The UK Government’s decision to introduce ‘DIY’ home abortions will be challenged at the High Court tomorrow.
The legal challenge has been brought forward by the Christian Legal Centre who will argue that the decision making process ahead of making the substantial change was unlawful, undemocratic and unsafe for thousands of pregnant women at an already highly vulnerable time.
Despite assurances from the Government that there would be “no change” to abortion regulations and that an in-person consultation are “an essential safeguard” for women, the policy was brought in shortly after lockdown began.
The very substantial change is not only the biggest change to abortion law since it was passed in 1967, but was made without any public consultation, parliamentary scrutiny or debate.
Prior to the change in regulations, abortions could only take place in hospitals or abortion clinics approved by the Secretary of State.
Under the new ‘temporary’ policy, doctors will be able to prescribe mifepristone and misoprostol over the phone or video platforms such as Facetime or Skype, meaning they will be left to pass their unborn child at home without direct medical supervision.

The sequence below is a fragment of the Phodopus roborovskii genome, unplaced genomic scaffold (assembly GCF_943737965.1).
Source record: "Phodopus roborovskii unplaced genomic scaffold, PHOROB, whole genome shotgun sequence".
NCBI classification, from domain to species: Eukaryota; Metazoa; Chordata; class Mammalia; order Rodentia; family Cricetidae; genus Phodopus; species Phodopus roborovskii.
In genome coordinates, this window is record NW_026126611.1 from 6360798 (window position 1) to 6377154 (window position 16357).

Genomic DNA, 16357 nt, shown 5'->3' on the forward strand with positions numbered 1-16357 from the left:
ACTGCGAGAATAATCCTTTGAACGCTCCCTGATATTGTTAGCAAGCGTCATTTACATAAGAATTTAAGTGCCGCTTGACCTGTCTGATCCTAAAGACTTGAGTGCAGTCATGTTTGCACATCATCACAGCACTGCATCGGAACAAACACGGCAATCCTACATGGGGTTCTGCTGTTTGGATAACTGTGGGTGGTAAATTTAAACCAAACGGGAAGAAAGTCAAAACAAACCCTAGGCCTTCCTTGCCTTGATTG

Tomorrow, the role of the abortion industry, senior civil servants and their influence on the ministers in the Department for Health and Social Care will come under scrutiny.
Government’s incredible U-turn
The Government had initially stated its intention to allow ‘DIY’ abortions on 23 March, but backtracked later that day claiming the announcement had been “published in error.”
The government web page that had published the changes instead had the following message for visitors: “The information on this page has been removed because it was published in error. This was published in error. There will be no changes to abortion regulations.”
Just one day later, the Health Secretary Matt Hancock reassured the House of Commons that there would be no change to any abortion laws in response to COVID-19.
Additionally, Health Minister Lord Bethell made it very clear that there were significant safety and safeguarding issues for women and young girls with the proposal.
As the Coronavirus Bill was brought to the House of Lords on Wednesday 25 March Lord Bethell rejected strongly on behalf of the Government the proposed changes to abortion law, stating:
“….we do not agree that women should be able to take both treatments for medical abortion at home. We believe that it is an essential safeguard that a woman attends a clinic, to ensure that she has an opportunity to be seen alone and to ensure that there are no issues.